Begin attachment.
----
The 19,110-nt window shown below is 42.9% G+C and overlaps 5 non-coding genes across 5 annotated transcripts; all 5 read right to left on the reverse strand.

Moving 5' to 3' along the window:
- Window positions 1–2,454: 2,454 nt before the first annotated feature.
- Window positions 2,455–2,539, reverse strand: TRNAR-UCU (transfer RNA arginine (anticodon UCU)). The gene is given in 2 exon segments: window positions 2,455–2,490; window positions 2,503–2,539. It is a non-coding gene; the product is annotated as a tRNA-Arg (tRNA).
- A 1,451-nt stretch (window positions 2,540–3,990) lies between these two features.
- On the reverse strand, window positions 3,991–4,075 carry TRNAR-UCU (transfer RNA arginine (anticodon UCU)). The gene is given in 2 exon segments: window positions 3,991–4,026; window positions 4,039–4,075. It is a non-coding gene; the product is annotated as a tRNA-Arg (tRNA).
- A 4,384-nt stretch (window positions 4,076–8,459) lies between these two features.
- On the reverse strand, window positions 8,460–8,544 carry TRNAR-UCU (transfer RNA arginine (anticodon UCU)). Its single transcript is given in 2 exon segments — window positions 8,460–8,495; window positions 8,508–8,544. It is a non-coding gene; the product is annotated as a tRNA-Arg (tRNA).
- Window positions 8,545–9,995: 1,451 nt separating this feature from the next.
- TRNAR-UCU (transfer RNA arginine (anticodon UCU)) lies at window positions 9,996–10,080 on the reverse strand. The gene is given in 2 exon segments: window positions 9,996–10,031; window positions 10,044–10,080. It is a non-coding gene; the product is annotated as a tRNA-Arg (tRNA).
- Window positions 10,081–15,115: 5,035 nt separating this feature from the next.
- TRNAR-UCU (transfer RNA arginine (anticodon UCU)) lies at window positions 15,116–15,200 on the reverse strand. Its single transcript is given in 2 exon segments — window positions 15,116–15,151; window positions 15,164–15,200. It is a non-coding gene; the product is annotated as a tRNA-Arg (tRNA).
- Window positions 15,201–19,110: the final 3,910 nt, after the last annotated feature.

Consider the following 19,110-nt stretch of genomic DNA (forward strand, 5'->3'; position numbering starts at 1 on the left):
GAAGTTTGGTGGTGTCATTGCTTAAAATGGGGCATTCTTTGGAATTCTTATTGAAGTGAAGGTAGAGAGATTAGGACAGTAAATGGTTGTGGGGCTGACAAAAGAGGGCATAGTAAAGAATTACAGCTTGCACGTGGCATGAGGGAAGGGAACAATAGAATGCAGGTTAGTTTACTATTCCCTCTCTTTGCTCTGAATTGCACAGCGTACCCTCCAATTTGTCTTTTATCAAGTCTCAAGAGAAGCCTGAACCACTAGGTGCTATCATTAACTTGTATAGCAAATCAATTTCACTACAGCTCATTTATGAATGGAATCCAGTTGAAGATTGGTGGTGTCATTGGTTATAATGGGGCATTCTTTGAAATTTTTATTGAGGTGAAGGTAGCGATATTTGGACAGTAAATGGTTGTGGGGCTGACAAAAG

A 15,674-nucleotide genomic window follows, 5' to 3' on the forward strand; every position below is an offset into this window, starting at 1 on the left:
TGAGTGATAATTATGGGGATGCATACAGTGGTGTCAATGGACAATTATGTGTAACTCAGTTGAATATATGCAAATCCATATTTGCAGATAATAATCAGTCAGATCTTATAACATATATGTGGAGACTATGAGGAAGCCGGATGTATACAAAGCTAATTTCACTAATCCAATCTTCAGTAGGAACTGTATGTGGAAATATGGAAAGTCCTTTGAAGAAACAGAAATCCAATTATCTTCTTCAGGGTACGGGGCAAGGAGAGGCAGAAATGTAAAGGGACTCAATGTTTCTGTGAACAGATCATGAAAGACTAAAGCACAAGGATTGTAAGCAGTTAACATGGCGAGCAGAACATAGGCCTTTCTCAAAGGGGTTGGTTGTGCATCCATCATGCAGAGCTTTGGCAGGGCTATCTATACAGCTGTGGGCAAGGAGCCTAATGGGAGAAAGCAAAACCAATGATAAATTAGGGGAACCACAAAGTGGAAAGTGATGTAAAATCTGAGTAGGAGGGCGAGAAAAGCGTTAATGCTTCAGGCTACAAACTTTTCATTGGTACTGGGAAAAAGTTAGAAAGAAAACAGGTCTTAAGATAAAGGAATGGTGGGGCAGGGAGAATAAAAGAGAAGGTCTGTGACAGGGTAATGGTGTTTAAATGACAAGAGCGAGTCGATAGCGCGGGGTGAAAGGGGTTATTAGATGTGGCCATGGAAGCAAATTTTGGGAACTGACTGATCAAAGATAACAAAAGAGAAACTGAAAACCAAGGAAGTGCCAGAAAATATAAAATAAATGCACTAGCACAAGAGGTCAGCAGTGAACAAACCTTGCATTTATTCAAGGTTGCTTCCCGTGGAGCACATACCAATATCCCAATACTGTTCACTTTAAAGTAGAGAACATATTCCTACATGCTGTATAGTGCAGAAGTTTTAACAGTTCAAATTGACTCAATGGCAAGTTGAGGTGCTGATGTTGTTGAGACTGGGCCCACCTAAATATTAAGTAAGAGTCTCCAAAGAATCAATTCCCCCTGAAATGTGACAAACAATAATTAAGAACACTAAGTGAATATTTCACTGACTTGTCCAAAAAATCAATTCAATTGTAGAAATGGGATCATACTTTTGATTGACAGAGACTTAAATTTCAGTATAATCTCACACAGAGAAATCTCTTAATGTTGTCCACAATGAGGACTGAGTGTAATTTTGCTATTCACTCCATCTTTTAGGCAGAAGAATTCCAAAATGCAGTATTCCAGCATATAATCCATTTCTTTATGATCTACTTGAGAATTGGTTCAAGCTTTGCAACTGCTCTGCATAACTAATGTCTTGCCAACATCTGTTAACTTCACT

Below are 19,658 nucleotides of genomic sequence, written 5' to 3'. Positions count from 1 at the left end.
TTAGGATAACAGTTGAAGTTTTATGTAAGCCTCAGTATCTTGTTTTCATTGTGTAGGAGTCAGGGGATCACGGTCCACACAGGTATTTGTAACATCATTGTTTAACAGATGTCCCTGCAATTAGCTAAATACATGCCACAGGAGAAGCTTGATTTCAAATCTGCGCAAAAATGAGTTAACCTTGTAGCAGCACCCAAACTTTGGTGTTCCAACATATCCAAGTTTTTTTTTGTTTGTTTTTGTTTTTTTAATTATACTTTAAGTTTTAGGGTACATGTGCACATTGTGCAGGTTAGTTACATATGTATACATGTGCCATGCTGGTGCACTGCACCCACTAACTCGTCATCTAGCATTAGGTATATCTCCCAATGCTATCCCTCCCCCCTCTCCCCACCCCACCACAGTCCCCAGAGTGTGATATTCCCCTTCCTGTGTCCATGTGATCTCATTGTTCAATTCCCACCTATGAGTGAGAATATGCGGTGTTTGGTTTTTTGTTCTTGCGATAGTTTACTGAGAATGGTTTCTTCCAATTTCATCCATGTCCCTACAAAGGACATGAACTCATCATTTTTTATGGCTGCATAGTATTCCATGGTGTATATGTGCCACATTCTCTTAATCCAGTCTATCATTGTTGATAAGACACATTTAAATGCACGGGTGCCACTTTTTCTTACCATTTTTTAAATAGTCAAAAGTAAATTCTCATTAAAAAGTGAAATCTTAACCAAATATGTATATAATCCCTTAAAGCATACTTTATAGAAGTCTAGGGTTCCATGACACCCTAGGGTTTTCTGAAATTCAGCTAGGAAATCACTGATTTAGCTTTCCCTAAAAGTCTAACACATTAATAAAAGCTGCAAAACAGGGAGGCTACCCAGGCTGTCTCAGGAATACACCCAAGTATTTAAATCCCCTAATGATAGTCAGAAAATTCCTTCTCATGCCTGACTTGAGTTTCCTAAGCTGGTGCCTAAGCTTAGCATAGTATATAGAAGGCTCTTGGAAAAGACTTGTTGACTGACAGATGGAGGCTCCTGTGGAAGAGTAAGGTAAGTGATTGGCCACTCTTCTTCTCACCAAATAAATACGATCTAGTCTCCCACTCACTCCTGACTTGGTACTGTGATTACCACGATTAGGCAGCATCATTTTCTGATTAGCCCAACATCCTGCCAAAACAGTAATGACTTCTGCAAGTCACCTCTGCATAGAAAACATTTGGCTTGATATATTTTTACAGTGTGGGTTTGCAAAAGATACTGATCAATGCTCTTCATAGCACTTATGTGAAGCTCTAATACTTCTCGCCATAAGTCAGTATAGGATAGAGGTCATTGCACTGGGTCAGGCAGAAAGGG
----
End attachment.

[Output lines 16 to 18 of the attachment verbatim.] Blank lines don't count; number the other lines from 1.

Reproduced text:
A 15,674-nucleotide genomic window follows, 5' to 3' on the forward strand; every position below is an offset into this window, starting at 1 on the left:
TGAGTGATAATTATGGGGATGCATACAGTGGTGTCAATGGACAATTATGTGTAACTCAGTTGAATATATGCAAATCCATATTTGCAGATAATAATCAGTCAGATCTTATAACATATATGTGGAGACTATGAGGAAGCCGGATGTATACAAAGCTAATTTCACTAATCCAATCTTCAGTAGGAACTGTATGTGGAAATATGGAAAGTCCTTTGAAGAAACAGAAATCCAATTATCTTCTTCAGGGTACGGGGCAAGGAGAGGCAGAAATGTAAAGGGACTCAATGTTTCTGTGAACAGATCATGAAAGACTAAAGCACAAGGATTGTAAGCAGTTAACATGGCGAGCAGAACATAGGCCTTTCTCAAAGGGGTTGGTTGTGCATCCATCATGCAGAGCTTTGGCAGGGCTATCTATACAGCTGTGGGCAAGGAGCCTAATGGGAGAAAGCAAAACCAATGATAAATTAGGGGAACCACAAAGTGGAAAGTGATGTAAAATCTGAGTAGGAGGGCGAGAAAAGCGTTAATGCTTCAGGCTACAAACTTTTCATTGGTACTGGGAAAAAGTTAGAAAGAAAACAGGTCTTAAGATAAAGGAATGGTGGGGCAGGGAGAATAAAAGAGAAGGTCTGTGACAGGGTAATGGTGTTTAAATGACAAGAGCGAGTCGATAGCGCGGGGTGAAAGGGGTTATTAGATGTGGCCATGGAAGCAAATTTTGGGAACTGACTGATCAAAGATAACAAAAGAGAAACTGAAAACCAAGGAAGTGCCAGAAAATATAAAATAAATGCACTAGCACAAGAGGTCAGCAGTGAACAAACCTTGCATTTATTCAAGGTTGCTTCCCGTGGAGCACATACCAATATCCCAATACTGTTCACTTTAAAGTAGAGAACATATTCCTACATGCTGTATAGTGCAGAAGTTTTAACAGTTCAAATTGACTCAATGGCAAGTTGAGGTGCTGATGTTGTTGAGACTGGGCCCACCTAAATATTAAGTAAGAGTCTCCAAAGAATCAATTCCCCCTGAAATGTGACAAACAATAATTAAGAACACTAAGTGAATATTTCACTGACTTGTCCAAAAAATCAATTCAATTGTAGAAATGGGATCATACTTTTGATTGACAGAGACTTAAATTTCAGTATAATCTCACACAGAGAAATCTCTTAATGTTGTCCACAATGAGGACTGAGTGTAATTTTGCTATTCACTCCATCTTTTAGGCAGAAGAATTCCAAAATGCAGTATTCCAGCATATAATCCATTTCTTTATGATCTACTTGAGAATTGGTTCAAGCTTTGCAACTGCTCTGCATAACTAATGTCTTGCCAACATCTGTTAACTTCACT

Below are 19,658 nucleotides of genomic sequence, written 5' to 3'. Positions count from 1 at the left end.